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Magnitude of road traffic accident related injuries and fatalities in Ethiopia

Magnitude of road traffic accident related injuries and fatalities in Ethiopia

  • Teferi Abegaz, 
  • Samson Gebremedhin
PLOS
x

Abstract

Background

In many developing countries there is paucity of evidence regarding the epidemiology of road traffic accidents (RTAs). The study determines the rates of injuries and fatalities associated with RTAs in Ethiopia based on the data of a recent national survey.

Methods

The study is based on the secondary data of the Ethiopian Demographic and Health Survey conducted in 2016. The survey collected information about occurrence injuries and accidents including RTAs in the past 12 months among 75,271 members of 16,650 households. Households were selected from nine regions and two city administrations of Ethiopia using stratified cluster sampling procedure.

Results

Of the 75,271 household members enumerated, 123 encountered RTAs in the reference period and rate of RTA-related injury was 163 (95% confidence interval (CI): 136–195) per 100,000 population. Of the 123 causalities, 28 were fatal, making the fatality rate 37 (95% CI: 25–54) per 100,000 population. The RTA-related injuries and fatalities per 100,000 motor vehicles were estimated as 21,681 (95% CI: 18,090–25,938) and 4,922 (95% CI: 3325–7183), respectively. Next to accidental falls, RTAs were the second most common form of accidents and injuries accounting for 22.8% of all such incidents. RTAs contributed to 43.8% of all fatalities secondary to accidents and injuries. Among RTA causalities, 21.9% were drivers, 35.0% were passenger vehicle occupants and 36.0% were vulnerable road users including: motorcyclists (21.0%), pedestrians (12.1%) and cyclists (2.9%). Approximately half (47.1%) of the causalities were between 15–29 years of age and 15.3% were either minors younger than 15 years or seniors older than 64 years of age. Nearly two-thirds (65.0%) of the victims were males.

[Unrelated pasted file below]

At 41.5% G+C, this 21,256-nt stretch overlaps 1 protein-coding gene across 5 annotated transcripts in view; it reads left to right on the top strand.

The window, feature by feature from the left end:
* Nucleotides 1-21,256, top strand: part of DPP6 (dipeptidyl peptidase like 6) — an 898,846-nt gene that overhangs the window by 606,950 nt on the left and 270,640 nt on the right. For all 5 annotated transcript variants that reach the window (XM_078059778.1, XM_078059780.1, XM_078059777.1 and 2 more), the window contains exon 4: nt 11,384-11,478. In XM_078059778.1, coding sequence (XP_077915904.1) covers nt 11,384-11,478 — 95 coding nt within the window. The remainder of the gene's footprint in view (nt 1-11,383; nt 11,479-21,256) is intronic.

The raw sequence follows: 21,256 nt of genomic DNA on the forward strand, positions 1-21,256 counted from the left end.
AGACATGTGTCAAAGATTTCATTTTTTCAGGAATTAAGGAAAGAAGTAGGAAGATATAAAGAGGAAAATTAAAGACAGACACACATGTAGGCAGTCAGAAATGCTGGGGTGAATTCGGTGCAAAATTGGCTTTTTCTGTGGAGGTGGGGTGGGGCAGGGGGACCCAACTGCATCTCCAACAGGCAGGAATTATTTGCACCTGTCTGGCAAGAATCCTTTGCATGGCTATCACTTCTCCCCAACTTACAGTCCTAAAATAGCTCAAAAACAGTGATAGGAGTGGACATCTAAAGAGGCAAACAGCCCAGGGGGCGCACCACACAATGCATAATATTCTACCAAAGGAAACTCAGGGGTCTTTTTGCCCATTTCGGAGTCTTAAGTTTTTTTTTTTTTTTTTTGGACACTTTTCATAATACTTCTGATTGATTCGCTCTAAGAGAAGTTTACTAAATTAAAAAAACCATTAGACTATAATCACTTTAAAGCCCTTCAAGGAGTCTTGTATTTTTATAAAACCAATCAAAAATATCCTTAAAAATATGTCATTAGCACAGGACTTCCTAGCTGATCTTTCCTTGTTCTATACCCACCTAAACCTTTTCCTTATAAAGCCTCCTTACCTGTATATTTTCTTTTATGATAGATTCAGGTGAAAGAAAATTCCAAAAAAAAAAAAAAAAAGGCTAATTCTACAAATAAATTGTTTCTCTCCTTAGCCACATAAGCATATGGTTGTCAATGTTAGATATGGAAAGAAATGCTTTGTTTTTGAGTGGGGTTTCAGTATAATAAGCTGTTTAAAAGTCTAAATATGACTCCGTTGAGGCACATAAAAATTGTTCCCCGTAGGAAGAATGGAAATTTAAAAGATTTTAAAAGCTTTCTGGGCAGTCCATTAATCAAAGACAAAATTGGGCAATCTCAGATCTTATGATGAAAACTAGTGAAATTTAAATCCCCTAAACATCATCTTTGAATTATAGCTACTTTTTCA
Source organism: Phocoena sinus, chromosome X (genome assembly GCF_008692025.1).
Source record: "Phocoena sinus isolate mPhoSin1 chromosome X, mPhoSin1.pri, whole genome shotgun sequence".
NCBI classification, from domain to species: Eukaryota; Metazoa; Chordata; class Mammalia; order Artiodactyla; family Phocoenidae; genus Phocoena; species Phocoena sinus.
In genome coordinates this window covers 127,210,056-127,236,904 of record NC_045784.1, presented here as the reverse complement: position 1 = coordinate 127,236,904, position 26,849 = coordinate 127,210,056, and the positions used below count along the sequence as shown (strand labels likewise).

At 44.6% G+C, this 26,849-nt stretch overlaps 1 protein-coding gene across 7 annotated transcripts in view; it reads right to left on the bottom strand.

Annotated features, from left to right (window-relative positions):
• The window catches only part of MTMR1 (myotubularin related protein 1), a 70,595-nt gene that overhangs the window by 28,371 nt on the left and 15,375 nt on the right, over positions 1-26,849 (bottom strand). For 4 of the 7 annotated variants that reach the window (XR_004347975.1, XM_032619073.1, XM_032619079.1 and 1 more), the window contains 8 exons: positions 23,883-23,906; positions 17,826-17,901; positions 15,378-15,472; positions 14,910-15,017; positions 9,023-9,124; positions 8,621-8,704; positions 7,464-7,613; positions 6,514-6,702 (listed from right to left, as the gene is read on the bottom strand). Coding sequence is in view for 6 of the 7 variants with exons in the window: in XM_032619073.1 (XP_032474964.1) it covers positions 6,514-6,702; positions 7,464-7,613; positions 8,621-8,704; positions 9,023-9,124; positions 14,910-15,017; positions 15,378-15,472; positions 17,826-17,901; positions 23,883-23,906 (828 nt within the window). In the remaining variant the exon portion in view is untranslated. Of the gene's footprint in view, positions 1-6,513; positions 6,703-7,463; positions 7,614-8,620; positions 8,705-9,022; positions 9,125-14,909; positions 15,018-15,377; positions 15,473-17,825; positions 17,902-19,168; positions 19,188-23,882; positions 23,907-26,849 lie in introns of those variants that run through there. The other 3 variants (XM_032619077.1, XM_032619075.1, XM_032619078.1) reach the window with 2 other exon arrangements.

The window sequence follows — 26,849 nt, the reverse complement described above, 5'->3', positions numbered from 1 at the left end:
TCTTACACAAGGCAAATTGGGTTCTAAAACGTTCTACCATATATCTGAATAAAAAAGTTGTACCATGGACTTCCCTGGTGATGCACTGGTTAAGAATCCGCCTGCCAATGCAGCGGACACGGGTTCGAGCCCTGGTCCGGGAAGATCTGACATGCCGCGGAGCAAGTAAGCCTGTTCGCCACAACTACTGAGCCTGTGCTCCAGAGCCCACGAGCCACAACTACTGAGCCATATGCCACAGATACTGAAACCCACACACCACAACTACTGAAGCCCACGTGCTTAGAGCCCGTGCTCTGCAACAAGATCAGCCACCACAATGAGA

Conclusion